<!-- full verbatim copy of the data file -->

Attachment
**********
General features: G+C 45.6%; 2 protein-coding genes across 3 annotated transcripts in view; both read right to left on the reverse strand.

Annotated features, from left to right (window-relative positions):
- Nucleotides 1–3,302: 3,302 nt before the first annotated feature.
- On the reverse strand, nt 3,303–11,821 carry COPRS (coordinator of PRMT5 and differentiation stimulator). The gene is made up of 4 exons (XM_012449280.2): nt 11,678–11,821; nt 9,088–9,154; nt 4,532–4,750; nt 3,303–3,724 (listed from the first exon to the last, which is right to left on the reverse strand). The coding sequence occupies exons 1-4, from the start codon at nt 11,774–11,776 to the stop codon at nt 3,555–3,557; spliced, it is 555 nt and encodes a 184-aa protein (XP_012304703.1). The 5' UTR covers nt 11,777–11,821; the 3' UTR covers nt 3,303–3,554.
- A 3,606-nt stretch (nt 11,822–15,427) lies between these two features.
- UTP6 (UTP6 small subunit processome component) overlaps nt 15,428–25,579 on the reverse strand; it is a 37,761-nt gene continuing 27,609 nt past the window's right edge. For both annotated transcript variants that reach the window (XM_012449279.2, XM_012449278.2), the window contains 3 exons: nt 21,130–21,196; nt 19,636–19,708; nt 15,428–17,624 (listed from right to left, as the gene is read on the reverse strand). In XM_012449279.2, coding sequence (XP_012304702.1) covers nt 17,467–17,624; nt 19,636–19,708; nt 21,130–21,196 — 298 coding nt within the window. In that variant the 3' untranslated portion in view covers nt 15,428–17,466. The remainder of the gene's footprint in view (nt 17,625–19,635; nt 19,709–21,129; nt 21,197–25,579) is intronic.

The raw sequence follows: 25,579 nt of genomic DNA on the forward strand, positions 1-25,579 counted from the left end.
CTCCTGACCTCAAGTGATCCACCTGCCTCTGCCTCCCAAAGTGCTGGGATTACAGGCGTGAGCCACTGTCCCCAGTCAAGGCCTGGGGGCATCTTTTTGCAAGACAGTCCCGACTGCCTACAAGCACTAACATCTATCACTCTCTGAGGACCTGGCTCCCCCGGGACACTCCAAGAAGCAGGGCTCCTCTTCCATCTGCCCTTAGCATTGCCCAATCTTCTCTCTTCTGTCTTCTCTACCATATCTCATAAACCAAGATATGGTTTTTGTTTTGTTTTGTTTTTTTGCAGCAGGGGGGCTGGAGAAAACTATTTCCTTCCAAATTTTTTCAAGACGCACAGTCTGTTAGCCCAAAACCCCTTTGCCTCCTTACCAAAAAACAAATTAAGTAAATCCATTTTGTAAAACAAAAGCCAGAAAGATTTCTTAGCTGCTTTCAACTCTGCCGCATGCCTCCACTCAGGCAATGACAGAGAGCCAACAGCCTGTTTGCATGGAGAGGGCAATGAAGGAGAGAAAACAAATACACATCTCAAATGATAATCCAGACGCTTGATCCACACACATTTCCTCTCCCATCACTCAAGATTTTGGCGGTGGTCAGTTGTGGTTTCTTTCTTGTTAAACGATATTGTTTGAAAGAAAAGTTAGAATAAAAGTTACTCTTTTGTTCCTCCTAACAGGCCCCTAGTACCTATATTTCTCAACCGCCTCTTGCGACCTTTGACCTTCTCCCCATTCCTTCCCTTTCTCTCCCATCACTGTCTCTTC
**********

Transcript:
General features: G+C 45.6%; 2 protein-coding genes across 3 annotated transcripts in view; both read right to left on the reverse strand.

Annotated features, from left to right (window-relative positions):
- Nucleotides 1–3,302: 3,302 nt before the first annotated feature.
- On the reverse strand, nt 3,303–11,821 carry COPRS (coordinator of PRMT5 and differentiation stimulator). The gene is made up of 4 exons (XM_012449280.2): nt 11,678–11,821; nt 9,088–9,154; nt 4,532–4,750; nt 3,303–3,724 (listed from the first exon to the last, which is right to left on the reverse strand). The coding sequence occupies exons 1-4, from the start codon at nt 11,774–11,776 to the stop codon at nt 3,555–3,557; spliced, it is 555 nt and encodes a 184-aa protein (XP_012304703.1). The 5' UTR covers nt 11,777–11,821; the 3' UTR covers nt 3,303–3,554.
- A 3,606-nt stretch (nt 11,822–15,427) lies between these two features.
- UTP6 (UTP6 small subunit processome component) overlaps nt 15,428–25,579 on the reverse strand; it is a 37,761-nt gene continuing 27,609 nt past the window's right edge. For both annotated transcript variants that reach the window (XM_012449279.2, XM_012449278.2), the window contains 3 exons: nt 21,130–21,196; nt 19,636–19,708; nt 15,428–17,624 (listed from right to left, as the gene is read on the reverse strand). In XM_012449279.2, coding sequence (XP_012304702.1) covers nt 17,467–17,624; nt 19,636–19,708; nt 21,130–21,196 — 298 coding nt within the window. In that variant the 3' untranslated portion in view covers nt 15,428–17,466. The remainder of the gene's footprint in view (nt 17,625–19,635; nt 19,709–21,129; nt 21,197–25,579) is intronic.

The raw sequence follows: 25,579 nt of genomic DNA on the forward strand, positions 1-25,579 counted from the left end.
CTCCTGACCTCAAGTGATCCACCTGCCTCTGCCTCCCAAAGTGCTGGGATTACAGGCGTGAGCCACTGTCCCCAGTCAAGGCCTGGGGGCATCTTTTTGCAAGACAGTCCCGACTGCCTACAAGCACTAACATCTATCACTCTCTGAGGACCTGGCTCCCCCGGGACACTCCAAGAAGCAGGGCTCCTCTTCCATCTGCCCTTAGCATTGCCCAATCTTCTCTCTTCTGTCTTCTCTACCATATCTCATAAACCAAGATATGGTTTTTGTTTTGTTTTGTTTTTTTGCAGCAGGGGGGCTGGAGAAAACTATTTCCTTCCAAATTTTTTCAAGACGCACAGTCTGTTAGCCCAAAACCCCTTTGCCTCCTTACCAAAAAACAAATTAAGTAAATCCATTTTGTAAAACAAAAGCCAGAAAGATTTCTTAGCTGCTTTCAACTCTGCCGCATGCCTCCACTCAGGCAATGACAGAGAGCCAACAGCCTGTTTGCATGGAGAGGGCAATGAAGGAGAGAAAACAAATACACATCTCAAATGATAATCCAGACGCTTGATCCACACACATTTCCTCTCCCATCACTCAAGATTTTGGCGGTGGTCAGTTGTGGTTTCTTTCTTGTTAAACGATATTGTTTGAAAGAAAAGTTAGAATAAAAGTTACTCTTTTGTTCCTCCTAACAGGCCCCTAGTACCTATATTTCTCAACCGCCTCTTGCGACCTTTGACCTTCTCCCCATTCCTTCCCTTTCTCTCCCATCACTGTCTCTTC